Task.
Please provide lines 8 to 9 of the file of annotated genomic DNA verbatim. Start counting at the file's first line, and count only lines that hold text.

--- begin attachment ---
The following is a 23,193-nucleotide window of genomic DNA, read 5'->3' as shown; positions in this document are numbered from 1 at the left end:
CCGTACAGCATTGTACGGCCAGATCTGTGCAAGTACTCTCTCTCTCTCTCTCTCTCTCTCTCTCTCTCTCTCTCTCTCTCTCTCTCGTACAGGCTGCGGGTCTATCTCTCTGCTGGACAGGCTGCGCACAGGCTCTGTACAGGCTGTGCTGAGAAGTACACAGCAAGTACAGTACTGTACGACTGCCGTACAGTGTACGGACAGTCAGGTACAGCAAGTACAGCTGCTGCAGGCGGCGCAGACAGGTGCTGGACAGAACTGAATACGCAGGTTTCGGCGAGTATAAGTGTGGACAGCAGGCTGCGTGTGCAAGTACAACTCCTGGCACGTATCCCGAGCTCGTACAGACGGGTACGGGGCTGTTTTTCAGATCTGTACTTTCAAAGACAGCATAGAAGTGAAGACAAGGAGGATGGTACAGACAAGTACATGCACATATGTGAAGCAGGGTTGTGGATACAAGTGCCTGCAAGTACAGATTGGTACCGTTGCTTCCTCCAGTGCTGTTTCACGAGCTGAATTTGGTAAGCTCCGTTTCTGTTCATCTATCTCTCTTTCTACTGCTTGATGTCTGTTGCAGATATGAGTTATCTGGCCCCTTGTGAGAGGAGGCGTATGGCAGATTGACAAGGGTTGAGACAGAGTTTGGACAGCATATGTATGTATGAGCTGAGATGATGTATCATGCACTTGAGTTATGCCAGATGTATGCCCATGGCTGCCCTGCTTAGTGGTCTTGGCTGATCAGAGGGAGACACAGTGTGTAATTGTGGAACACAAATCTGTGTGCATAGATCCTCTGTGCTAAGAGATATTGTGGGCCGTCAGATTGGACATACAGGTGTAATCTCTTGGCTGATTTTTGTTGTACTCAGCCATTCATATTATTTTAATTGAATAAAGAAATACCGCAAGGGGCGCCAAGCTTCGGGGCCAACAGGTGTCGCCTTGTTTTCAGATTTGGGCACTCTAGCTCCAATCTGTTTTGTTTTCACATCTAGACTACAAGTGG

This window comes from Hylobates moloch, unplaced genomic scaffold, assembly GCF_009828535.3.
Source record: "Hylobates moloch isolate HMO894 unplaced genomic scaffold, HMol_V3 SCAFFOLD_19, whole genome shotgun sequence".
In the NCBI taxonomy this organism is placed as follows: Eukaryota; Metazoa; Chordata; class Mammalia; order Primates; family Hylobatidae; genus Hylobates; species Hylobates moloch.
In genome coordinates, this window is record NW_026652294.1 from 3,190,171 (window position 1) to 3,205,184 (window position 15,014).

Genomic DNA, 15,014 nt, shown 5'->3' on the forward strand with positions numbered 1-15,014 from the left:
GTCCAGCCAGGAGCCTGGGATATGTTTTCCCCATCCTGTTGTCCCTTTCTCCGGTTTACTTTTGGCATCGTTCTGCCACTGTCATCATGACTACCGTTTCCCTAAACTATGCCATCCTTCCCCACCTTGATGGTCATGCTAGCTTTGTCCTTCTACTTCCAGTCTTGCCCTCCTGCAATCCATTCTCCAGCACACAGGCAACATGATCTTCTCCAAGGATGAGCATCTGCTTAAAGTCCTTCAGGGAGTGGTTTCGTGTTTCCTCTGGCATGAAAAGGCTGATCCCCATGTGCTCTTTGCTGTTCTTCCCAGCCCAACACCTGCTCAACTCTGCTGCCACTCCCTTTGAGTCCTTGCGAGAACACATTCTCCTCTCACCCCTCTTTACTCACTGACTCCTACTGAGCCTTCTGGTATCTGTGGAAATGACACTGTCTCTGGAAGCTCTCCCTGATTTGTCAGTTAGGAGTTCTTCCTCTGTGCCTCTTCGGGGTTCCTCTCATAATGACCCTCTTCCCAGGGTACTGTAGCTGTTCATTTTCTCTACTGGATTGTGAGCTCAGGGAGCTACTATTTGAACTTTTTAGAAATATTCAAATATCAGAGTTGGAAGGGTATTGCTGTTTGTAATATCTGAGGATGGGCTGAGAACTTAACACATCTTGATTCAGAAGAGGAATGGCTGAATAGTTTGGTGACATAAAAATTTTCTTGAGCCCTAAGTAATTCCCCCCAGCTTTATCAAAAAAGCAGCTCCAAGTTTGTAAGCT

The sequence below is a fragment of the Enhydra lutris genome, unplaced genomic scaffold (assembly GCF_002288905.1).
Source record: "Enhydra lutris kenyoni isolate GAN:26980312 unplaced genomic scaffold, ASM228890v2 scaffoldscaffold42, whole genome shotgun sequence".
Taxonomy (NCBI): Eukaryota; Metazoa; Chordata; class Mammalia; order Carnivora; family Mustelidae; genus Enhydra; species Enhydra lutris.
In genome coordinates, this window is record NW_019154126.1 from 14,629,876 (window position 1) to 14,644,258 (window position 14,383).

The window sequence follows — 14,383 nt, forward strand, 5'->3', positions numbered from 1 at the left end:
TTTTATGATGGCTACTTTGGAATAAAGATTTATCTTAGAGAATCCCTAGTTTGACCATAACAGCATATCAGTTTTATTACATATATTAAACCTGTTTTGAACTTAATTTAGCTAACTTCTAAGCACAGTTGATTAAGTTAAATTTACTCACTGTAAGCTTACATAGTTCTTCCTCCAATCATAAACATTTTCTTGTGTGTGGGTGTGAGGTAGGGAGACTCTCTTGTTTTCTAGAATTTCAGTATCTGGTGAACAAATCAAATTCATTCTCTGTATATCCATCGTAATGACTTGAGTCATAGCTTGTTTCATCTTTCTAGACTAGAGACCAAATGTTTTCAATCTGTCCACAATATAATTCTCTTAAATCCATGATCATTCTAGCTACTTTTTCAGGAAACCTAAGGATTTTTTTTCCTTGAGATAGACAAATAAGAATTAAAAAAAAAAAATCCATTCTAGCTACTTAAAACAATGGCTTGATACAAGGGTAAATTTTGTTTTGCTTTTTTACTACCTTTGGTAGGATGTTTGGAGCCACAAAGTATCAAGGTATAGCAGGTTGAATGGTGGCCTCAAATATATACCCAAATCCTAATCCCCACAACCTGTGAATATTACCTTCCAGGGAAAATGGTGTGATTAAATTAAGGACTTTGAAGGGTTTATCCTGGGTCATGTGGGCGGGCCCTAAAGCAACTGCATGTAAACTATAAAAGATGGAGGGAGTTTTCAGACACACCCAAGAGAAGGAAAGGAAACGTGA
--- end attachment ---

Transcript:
GTCCAGCCAGGAGCCTGGGATATGTTTTCCCCATCCTGTTGTCCCTTTCTCCGGTTTACTTTTGGCATCGTTCTGCCACTGTCATCATGACTACCGTTTCCCTAAACTATGCCATCCTTCCCCACCTTGATGGTCATGCTAGCTTTGTCCTTCTACTTCCAGTCTTGCCCTCCTGCAATCCATTCTCCAGCACACAGGCAACATGATCTTCTCCAAGGATGAGCATCTGCTTAAAGTCCTTCAGGGAGTGGTTTCGTGTTTCCTCTGGCATGAAAAGGCTGATCCCCATGTGCTCTTTGCTGTTCTTCCCAGCCCAACACCTGCTCAACTCTGCTGCCACTCCCTTTGAGTCCTTGCGAGAACACATTCTCCTCTCACCCCTCTTTACTCACTGACTCCTACTGAGCCTTCTGGTATCTGTGGAAATGACACTGTCTCTGGAAGCTCTCCCTGATTTGTCAGTTAGGAGTTCTTCCTCTGTGCCTCTTCGGGGTTCCTCTCATAATGACCCTCTTCCCAGGGTACTGTAGCTGTTCATTTTCTCTACTGGATTGTGAGCTCAGGGAGCTACTATTTGAACTTTTTAGAAATATTCAAATATCAGAGTTGGAAGGGTATTGCTGTTTGTAATATCTGAGGATGGGCTGAGAACTTAACACATCTTGATTCAGAAGAGGAATGGCTGAATAGTTTGGTGACATAAAAATTTTCTTGAGCCCTAAGTAATTCCCCCCAGCTTTATCAAAAAAGCAGCTCCAAGTTTGTAAGCT

The sequence below is a fragment of the Enhydra lutris genome, unplaced genomic scaffold (assembly GCF_002288905.1).